Florence Nightingale : The Joan Of Arc Of Nursing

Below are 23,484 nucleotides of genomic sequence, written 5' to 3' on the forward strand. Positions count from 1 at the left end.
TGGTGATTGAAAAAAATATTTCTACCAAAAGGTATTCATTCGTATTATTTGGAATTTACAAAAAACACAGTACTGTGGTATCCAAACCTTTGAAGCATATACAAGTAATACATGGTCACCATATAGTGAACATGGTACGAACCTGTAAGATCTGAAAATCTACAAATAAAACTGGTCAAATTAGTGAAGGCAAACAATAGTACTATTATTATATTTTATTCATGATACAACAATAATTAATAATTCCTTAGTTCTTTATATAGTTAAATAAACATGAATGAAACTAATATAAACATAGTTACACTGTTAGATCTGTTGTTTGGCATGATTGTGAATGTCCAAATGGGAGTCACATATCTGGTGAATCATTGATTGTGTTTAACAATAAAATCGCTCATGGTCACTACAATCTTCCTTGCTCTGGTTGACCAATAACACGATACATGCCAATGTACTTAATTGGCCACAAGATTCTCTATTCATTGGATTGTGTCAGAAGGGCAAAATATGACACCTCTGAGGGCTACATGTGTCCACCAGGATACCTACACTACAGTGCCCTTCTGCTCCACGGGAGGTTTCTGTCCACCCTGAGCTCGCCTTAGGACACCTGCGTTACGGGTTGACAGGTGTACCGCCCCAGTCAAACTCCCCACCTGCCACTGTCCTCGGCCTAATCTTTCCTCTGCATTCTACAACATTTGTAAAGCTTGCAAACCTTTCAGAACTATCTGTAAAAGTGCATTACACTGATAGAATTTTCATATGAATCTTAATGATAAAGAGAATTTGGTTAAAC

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Florence Nightingale: The Joan of Arc of Nursing Florence Nightingale is known as a pioneer of public health. Not only was she a fantastic nurse, but aside from working directly with individuals she also affected populations. She worked hard addressing matters of epidemiology, such as breaking the chain of infection as well as meticulously measuring health outcomes. She utilized mortality rates and surveillance in her research methods. Her accomplishments affected thousands of people. Florence Nightingale was truly a hero towards public health and can be considered the “Joan of Arc of Nursing”. Direct Care and Towards a Population Florence Nightingale contributed to society both on a direct level with individuals but also towards the population as a whole. Along with her efforts as a pioneer researcher, she was known as a “military nurse” (McDonald, 2003). In 1854, British soldiers began to invade Crimea to support Turkey. Many sick and wounded soldiers were dying without appropriate medical attention. Nightingale and thirty-eight other nurses quickly arrived and worked in a British military hospital to care for these soldiers. Though she put great effort into improving the conditions there, such as adding water boilers to contribute to laundry sanitation, she spent her nights tending to the sick and wounded soldiers. She banned other women from the ward at night and delivered all care by herself (Cohen, 1984). Here, Florence Nightingale’s nursing care was individual as it

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